The UK really does have to contend with a whole range of weather conditions. From frost, snow, rain, wind, sun and extremes in temperature, the UK really does experience it all. It is important to factor in the weather when plastering and that is not just during the application stage but also considering the curing/drying/hardening stage too. Much of the advice we will give you has a lot of overlap with rendering in various weather conditions so take a look back at our How Weather Affects Rendering blog for more information. Now let’s explore how to adapt your wall plastering for varying weather conditions.
Plastering in Cold Weather
Guidance from both NHBC and the International Building Code for cement plastering states to avoid plastering in freezing conditions. NHBC explain that ‘rendering, plastering and screeding shall not be carried out in cold weather unless suitable precautions are taken.’ The International Building Code informs plasterers that ‘plaster coats shall be protected from freezing for a period of no less than 24 hours after initial set’. As set out by these professional bodies, plastering should not be carried out in extreme cold temperatures and should never be applied to a frozen substrate.. Frost can be particularly destructive to plaster causing it to freeze on the wall, weaken and fall off. Water is of course added to bagged plaster and since water freezes at 0°C, this causes problems. Water is mixed in the cement plaster in order to create a chemical reaction to enable the plaster to cure and harden. In colder temperatures this process is lengthened as the hydration of cement-based products is slower. This means the strength of the plaster can be compromised and fluctuations in temperature can cause movement in the substrate in turn creating cracks. It is advised to apply plaster above 4.4° C (40 °F) and to maintain a temperature above this for 48 hours after application.
If you decide to use warm air heaters to achieve a suitable plastering temperature, try and warm the room a day before starting (or longer the closer to ground level that you are). However be mindful not to create condensation/water vapour as this slows the drying time further. Make sure you ventilate the room to remove such moisture; moving cold air is better than stagnant air. Continue heating the room for 48 hours after application completion. A good tip is to store your tools in a warm place too. Ideally you should let plaster dry as naturally as possible to ensure the best strength. Keeping the windows ajar can help with this, however if they are too wide open and can expose the plaster to wind and rain this can have a negative impact. If it is a time of year that the heating is on, keep the heating on low (not above 17°C) so as to cure the plaster at the optimum speed. After 48 hours you can turn the heating up a little more. As well as being concerned over your plaster, make sure you are putting in precautions for yourself and dressing appropriately for the cold weather. Find out more about working in cold weather here >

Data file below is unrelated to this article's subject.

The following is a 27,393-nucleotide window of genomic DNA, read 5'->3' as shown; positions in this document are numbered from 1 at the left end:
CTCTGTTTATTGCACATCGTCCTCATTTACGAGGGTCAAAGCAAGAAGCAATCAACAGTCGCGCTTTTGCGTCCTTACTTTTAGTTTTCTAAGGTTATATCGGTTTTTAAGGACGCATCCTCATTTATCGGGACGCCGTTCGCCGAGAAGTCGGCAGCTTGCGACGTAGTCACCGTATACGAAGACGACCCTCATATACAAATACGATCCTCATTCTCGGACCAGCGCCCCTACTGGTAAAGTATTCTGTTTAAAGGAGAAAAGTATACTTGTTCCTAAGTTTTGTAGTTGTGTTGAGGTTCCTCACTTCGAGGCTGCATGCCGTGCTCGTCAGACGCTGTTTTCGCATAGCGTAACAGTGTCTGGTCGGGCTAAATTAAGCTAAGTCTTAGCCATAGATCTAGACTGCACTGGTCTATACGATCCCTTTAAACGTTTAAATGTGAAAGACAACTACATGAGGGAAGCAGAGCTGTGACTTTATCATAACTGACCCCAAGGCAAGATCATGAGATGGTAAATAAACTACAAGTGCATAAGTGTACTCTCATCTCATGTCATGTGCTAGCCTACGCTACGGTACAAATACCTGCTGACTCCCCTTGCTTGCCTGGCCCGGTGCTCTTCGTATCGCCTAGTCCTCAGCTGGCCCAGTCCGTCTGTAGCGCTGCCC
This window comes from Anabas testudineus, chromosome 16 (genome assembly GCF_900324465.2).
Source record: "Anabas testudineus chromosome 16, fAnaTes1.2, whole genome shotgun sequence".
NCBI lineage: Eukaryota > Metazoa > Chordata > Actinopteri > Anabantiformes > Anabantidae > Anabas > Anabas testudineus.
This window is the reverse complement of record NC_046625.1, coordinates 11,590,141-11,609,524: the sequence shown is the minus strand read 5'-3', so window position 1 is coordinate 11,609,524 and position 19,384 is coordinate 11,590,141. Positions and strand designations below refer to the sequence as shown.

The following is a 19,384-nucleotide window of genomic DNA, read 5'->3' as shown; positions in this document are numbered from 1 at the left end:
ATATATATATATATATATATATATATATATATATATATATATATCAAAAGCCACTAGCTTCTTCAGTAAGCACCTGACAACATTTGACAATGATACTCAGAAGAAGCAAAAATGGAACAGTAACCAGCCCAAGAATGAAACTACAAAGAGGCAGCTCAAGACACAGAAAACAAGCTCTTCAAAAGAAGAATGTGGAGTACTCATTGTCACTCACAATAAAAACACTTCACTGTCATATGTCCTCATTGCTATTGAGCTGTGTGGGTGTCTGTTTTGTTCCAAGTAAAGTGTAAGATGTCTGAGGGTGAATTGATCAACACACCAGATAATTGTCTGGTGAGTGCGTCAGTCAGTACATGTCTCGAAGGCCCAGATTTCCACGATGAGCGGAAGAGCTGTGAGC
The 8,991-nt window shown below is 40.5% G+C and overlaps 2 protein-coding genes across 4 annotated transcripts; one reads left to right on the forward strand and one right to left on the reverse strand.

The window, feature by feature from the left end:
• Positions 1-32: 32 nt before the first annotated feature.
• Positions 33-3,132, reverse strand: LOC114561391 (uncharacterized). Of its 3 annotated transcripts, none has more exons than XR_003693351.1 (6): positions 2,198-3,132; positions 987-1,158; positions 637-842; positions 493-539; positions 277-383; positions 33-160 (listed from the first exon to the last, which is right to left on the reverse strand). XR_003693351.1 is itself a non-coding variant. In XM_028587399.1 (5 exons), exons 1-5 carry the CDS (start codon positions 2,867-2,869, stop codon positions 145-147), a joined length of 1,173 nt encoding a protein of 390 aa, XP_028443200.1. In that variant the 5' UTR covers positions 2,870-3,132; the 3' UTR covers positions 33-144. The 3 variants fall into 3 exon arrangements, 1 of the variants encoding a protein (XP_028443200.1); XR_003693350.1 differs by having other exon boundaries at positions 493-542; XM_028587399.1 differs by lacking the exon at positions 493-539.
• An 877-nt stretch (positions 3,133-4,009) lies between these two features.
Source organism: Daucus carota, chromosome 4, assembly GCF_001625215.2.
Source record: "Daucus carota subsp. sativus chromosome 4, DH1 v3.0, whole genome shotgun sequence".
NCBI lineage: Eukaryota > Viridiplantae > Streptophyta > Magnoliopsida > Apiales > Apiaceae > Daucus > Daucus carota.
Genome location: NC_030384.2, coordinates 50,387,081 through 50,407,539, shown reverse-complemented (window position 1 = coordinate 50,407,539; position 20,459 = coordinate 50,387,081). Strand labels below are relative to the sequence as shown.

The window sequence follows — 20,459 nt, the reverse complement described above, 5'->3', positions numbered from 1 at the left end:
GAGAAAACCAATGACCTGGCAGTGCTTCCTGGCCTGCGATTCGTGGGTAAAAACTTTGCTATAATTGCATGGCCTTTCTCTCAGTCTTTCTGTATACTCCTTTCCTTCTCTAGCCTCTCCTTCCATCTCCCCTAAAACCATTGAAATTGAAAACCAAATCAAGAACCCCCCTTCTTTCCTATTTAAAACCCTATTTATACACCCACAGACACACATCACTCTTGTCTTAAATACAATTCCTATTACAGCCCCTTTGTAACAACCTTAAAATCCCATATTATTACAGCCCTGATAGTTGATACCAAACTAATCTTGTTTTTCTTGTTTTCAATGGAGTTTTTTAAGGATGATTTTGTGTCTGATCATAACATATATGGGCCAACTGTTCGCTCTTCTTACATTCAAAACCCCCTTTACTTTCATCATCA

Plastering in the Heat
There are also plastering hazards when the weather is extremely hot or dry. There is no definitive maximum plastering temperature and internal plastering has the benefit of being less exposed to the elements and therefore a little more protected. However there are points to be aware of when plastering in hot weather. Curing/drying time will inevitably be reduced which can have an implication on the strength of the material and lead to cracking. If plaster dries too quickly it can be weak and have a powdery surface which is not a good base for a subsequent plaster layer or a decorative coat. One solution to slow down the curing time is to dampen the surface by ‘fogging’ with water during curing. It is also a good idea to apply plaster in smaller areas or do a test area to determine how long the material remains workable for. Avoid plastering in direct sunlight; this may mean starting work a little earlier when it is cooler. It is also worth keeping your tools out of direct sunlight. Whilst rooms should be ventilated to allow a natural curing process, avoid opening the windows too widely which will allow in more unwanted warm air. You should also be aware of the wall temperature since when the wall is warm it will draw moisture from the plaster and again lead to weakened plaster and cracking.
Other Plastering Problems
Issues that you may come across in plastering could include cracks which, as mentioned, can be a sign of the plaster drying too quickly or slowly. Hairline cracks that are less than 1mm aren’t a problem as they can be easily painted over or repaired with filler as it is a crack in the plaster, not the wall itself. You could also notice fresh plaster bubbling off the wall. This can be a sign of damp walls which may need damp-proofing to prevent this occurring again. However, it could also be a sign of excess condensation from not allowing sufficient ventilation.